A SCOTTISH forensics company that develops new technologies to find and block harmful online content from paedophiles and terrorists is looking forward to a bright future after securing business across Europe and the US.

Edinburgh-based Cyan Forensics spun out of Edinburgh Napier University in 2016 and since then its two-person team has expanded to 12.

At the heart of the company’s success is the speed and accuracy of its technology, which is the first of its kind.

Previously, automated scans used MD5 hashes – where algorithms are used to help identify files – of known illegal content, but could take hours or days to do this.

Cyan Forensics’s technology speeds up investigations by giving front-line staff the ability to search suspect computers and detect illicit material in minutes – when a search warrant is being executed, or during an offender management visit, or police stop at an airport. Once identified, illegal content can be erased for good.

Ian Stevenson, the company’s CEO and co-founder, told The National: “It took us a little while to turn the technology into a product, but we had strong interest from policing fairly early on and that turned into us winning last year a fairly significant contract with the Home Office to roll out our technology to policing nationally through the Child Abuse Image Database (CAID) system.”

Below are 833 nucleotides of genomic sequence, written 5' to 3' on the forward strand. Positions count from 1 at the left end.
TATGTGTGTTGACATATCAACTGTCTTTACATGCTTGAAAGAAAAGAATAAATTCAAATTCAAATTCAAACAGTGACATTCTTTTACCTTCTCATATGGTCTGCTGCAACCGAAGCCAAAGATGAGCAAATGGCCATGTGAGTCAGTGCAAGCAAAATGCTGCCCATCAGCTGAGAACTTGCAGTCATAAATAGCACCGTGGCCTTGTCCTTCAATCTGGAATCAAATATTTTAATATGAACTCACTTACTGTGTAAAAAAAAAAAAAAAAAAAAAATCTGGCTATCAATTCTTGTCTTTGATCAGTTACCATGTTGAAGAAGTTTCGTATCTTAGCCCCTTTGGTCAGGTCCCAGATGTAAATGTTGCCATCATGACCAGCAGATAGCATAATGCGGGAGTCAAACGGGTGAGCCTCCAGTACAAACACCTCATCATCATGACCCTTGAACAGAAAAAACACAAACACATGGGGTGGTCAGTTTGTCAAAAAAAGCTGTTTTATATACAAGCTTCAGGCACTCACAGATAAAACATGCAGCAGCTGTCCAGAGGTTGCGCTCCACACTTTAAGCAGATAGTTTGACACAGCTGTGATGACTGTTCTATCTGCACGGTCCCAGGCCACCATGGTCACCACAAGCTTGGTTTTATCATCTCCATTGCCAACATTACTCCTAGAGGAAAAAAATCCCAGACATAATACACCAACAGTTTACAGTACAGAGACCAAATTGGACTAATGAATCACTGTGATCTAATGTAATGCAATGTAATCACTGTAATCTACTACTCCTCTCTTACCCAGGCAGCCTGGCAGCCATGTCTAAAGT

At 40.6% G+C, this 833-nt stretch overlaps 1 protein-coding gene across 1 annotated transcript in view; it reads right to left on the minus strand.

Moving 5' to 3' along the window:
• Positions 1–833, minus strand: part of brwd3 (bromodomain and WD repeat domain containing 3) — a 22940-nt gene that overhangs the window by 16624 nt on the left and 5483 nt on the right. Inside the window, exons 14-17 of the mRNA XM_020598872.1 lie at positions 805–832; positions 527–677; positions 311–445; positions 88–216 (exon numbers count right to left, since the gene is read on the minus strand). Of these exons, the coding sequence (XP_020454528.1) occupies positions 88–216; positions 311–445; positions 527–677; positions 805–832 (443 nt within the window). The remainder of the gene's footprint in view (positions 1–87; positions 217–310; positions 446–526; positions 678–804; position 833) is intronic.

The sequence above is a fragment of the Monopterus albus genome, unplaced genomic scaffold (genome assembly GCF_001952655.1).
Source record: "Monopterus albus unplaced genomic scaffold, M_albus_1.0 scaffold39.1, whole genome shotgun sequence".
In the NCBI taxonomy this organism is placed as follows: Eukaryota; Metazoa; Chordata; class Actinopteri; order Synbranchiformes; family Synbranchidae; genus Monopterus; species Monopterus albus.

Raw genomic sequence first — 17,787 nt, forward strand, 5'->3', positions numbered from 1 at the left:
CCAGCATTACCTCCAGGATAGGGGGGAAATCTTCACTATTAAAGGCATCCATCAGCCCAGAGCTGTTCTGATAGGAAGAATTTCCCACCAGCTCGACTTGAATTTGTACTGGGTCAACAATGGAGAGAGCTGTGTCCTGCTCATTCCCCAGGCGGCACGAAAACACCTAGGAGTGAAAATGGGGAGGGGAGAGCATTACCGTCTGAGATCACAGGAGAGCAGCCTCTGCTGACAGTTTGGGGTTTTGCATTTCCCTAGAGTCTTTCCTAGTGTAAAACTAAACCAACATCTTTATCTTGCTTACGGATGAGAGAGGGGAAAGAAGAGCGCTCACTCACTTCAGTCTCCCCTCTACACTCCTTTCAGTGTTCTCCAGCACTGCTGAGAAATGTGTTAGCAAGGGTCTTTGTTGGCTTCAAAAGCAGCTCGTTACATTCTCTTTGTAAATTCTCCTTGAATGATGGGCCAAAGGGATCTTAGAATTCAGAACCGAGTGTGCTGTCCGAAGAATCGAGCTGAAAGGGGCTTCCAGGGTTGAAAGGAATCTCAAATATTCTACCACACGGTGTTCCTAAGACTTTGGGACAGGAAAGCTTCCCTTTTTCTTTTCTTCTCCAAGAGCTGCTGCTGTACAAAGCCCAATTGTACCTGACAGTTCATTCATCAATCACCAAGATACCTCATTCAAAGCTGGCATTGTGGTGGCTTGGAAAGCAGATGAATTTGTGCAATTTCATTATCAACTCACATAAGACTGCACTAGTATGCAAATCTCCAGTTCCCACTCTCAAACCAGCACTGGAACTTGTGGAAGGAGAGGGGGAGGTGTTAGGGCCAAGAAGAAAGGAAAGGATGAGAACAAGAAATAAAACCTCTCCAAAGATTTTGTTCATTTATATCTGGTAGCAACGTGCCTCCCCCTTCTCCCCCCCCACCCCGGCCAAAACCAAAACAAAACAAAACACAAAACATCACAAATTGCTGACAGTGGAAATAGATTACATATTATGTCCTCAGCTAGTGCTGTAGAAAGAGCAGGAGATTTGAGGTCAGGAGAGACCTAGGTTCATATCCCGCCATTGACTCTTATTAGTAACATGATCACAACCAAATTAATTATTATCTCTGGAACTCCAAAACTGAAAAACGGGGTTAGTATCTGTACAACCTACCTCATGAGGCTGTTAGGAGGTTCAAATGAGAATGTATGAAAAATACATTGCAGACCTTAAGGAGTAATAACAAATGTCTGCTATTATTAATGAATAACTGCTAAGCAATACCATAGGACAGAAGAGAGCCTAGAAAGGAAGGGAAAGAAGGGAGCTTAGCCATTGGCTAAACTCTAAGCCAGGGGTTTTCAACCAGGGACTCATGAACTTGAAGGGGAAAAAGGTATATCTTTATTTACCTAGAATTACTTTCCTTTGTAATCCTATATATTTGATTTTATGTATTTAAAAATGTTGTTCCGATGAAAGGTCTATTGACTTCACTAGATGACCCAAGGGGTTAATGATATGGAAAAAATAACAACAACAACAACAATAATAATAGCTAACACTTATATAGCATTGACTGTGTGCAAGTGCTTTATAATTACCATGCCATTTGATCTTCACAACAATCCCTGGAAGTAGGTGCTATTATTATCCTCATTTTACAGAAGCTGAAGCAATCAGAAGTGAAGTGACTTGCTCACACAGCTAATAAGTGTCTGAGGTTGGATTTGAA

Stevenson said using labs for in-depth analysis had caused a bottleneck in the system: “What we’re trying to do is give people on the front line of policing the sort of digital equivalent of the breathalyser ... plug into a suspect’s computer and get really quick answers.”

He said Cyan Forensics’s technology can enable investigators to match images against the CAID 20 times faster, and added: “We’re working to use our contraband filter format which is inherently secure … to allow governments and law enforcement agencies to share their datasets to actually make the internet a safer place.

“We’re starting to explore opportunities in Europe. We’ve got a customer in Germany we’re doing projects in France and Switzerland and we’ve signed a partnership with the National Centre for Missing and Exploited Children in Washington DC to start looking at taking our technology there.”

Of child abuse images remaining online, Stevenson added: “People talk about victims essentially being be re-abused every time that image is circulated or viewed online ... but there are some things that can be done ... and blocking the circulation of images known to policing on the mainstream internet seems like a pretty good place to start with that.”